A tool is what the operator makes of it. My first lathe was a seig 7x12 from cummins. I used the hell out of it, and at times, wish I still had it. Some of the projects included: machining down th OD of some 300zx front hubs for new brake kit, putting a .750 round pilot, 1 inch long onto a 4 inch piece of 2"x2" chromoly square stock, and I even machined new threads on the end of some 30" long shocks by bolting the tailstock to some blocks of wood on the workbench 2 feet away from the lathe. Was it a piece of junk?.....yes. But I did amazing things with it and had a good time.
In choosing a machine on a budget, a lot of research is required in order to make sure you make a good choice. I personally would not have chosen the 9x20, but you have.....and you will enjoy it. Hell, half the fun is figuring out how to do stuff people tell you won't work.
Last edited by lbhsbz; 11-23-2010 at 12:24 AM.
I've owned every lathe that has been mentioned, the 9x20, 7x14, 8xXX, old american iron SB9, and I own a TAIG lathe.
I find the little Taig the most enjoyable to use.
I do not like the 9x lathes because they are under-built for their size range and are little chatter boxes. The 8xXX lathes are much more stout for their size, and believe it or not, the HF 8x12 is the same exact lathe that Lathe Master sells, from the same factory with the same finish.
The 8xXX lathe can take the same DOC as my SB 9" lathe without chatter.
The Taig is the most accurate one I own.
You can enjoy your 9x20, you will need to make the 4 bolt plate for the compound.
I can't decide which lathe I dislike more, the mini lathe or the 9x20.
I bought a new Sherline lathe and mill years ago. I had intended to make steam engines as a hobby as I was a computer geek at the time. (I graduated to network nerd and retired from the profession). I got my start in machining back in high school with Bridgeports, LeBlond and Southbend lathes.
I was all excited to start machining again and after about a week, I stopped using the Sherlines. It just wasn't fun. Had I started with Sherlines, I think my opinion would be different.
I am of the opinion that if you have experience with "real" (for lack of a better word) machines as I did, you'll be disappointed with Sherlines. If your starting machining with Sherlines, you'll be happy with them provided the projects you work on are within their work envelope.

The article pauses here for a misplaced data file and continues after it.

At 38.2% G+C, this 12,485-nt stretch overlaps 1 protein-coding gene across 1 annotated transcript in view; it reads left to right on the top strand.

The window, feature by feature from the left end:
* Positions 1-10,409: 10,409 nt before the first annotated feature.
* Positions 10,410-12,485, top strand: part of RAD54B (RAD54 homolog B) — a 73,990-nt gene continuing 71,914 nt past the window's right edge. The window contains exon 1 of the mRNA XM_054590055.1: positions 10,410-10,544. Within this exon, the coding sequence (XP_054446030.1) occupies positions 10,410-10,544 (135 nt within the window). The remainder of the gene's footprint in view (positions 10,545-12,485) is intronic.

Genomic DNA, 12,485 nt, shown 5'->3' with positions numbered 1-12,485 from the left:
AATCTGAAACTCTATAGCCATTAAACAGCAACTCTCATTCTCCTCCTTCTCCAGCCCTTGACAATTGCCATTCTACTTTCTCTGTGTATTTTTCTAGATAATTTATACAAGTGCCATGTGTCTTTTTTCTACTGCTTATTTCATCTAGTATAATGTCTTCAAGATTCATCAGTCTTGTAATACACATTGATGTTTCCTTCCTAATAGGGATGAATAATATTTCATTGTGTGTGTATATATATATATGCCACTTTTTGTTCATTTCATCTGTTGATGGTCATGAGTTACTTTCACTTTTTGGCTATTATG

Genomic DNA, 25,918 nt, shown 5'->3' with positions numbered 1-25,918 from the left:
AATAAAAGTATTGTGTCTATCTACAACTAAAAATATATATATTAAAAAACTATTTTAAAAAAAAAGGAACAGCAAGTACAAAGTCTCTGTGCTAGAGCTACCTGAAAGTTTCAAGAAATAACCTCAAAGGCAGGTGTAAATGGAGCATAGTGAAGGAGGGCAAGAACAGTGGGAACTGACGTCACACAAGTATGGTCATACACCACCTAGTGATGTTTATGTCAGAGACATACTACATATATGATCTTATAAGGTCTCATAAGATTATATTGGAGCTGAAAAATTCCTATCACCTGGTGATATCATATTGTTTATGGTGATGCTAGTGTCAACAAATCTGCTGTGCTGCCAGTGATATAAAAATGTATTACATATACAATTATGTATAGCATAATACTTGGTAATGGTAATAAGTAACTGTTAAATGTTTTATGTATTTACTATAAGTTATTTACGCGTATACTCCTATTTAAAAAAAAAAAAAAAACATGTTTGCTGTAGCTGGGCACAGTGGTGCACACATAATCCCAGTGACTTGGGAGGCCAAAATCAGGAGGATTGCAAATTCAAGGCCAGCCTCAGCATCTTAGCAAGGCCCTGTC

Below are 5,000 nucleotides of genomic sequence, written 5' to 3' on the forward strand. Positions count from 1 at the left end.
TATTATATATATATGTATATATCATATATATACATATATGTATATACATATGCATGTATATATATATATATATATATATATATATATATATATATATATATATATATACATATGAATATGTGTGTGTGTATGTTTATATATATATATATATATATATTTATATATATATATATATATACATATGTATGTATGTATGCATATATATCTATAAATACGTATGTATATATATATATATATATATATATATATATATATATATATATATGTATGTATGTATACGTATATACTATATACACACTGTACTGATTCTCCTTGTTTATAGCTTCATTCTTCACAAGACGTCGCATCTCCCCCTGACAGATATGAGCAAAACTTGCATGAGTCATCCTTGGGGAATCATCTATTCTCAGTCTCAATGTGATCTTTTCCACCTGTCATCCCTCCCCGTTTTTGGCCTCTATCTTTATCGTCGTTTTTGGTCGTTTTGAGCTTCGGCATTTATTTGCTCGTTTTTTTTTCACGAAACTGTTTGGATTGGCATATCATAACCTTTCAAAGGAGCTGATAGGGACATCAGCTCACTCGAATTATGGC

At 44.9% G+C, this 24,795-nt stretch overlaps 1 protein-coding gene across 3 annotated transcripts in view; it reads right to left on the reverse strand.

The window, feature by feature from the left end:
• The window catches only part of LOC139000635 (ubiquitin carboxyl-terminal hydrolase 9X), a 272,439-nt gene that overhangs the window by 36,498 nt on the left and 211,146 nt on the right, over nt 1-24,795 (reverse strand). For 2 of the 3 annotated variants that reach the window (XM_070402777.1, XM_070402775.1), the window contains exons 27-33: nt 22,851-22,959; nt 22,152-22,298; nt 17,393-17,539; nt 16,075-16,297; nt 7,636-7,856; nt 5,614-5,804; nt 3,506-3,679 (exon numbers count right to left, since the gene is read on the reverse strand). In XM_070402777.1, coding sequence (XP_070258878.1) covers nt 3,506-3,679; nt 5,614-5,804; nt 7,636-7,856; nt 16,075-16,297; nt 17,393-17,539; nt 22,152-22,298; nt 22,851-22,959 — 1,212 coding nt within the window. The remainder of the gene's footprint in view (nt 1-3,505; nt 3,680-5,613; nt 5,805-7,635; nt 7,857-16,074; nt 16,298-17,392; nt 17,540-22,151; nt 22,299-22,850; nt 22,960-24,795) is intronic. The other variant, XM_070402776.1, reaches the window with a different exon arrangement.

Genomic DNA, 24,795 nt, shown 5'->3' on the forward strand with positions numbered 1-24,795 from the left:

I now have a Birmingham 13x40 lathe, a Shop Fox 6x21 mill, a Omniturn CNC gang tool lathe, and a Sherline 4 axis CNC mill (although the only things left that are Sherline are the rotary table and the spindle/motor).
The next machine I will purchase (for business) is a replacement for the Sherline mill. I may get a surface grinder and a TIG welder (no reason to get those for the business).
I have no experience with Micromark, so I can't comment.
My machines aren't perfect, and I would change things with them if I were designing them. I suspect that to be true with any off the shelf machine being put into a shop to make _____.
Some awesome stuff has been made with Sherlines, with equipment that is crap. Some awesome crap has been made with Sherlines, with equipment that is top of the line. The difference between awesome crap and awesome stuff isn't the machine. It's experience, it's skill, it's patience, and it's knowing your machine and how to work around it's flaws.
I hate it when people criticize your decision. If your experiencing buyers remorse before you even get the machine, how much fun are you going to have with it? If you don't get that negative feedback, and have the attitude that the machine you bought was the best machine for your budget/shop/uses/experience, etc. your whole mindset is different. Without the negative feedback, you know the machine isn't the end all/ be all machine and are much more willing to work around the machine's shortcomings (size, quality, etc). With the negative feedback, you'll always have the thought in the back of your mind that you should have bought some other machine, you made a poor choice and/or you got screwed.
Atleast that's the way I felt with my Sherline purchase. I didn't have negative feedback, but I had experience with a whole different class of machine and it wasn't fair to compare them apples to apples. If your machine is for hobby use, it sucks the fun out of what your doing, and it could end up being a boat anchor.
So the machine you ordered is awesome. It's perfect for you. Have fun with it.
He asked for opinions and is getting them. Im not going to pull punches.
You can always send the machine right back.
I too have had many of these machines. 7x12, Old iron (Artisan, SB9A), now 9x20 at work. Even a little Sherline CNC.
The 7x12 was a bit above the 9x20 even thought it did not have a quick change. The build on the 7x was actually better than this 9x we have. Everyone at work that has to use it thinks its a joke. Making consistent cuts on diameter is not fun. The compound is a flimsy, drive belt is a undersized, bed is already showing wear.
No problem expressing any opinion, just express it before he orders the machine. It's pointless after it's ordered.
Originally Posted by macona
Yup, he can return it. He'll only loose $200 in shipping charges for absolutely nothing.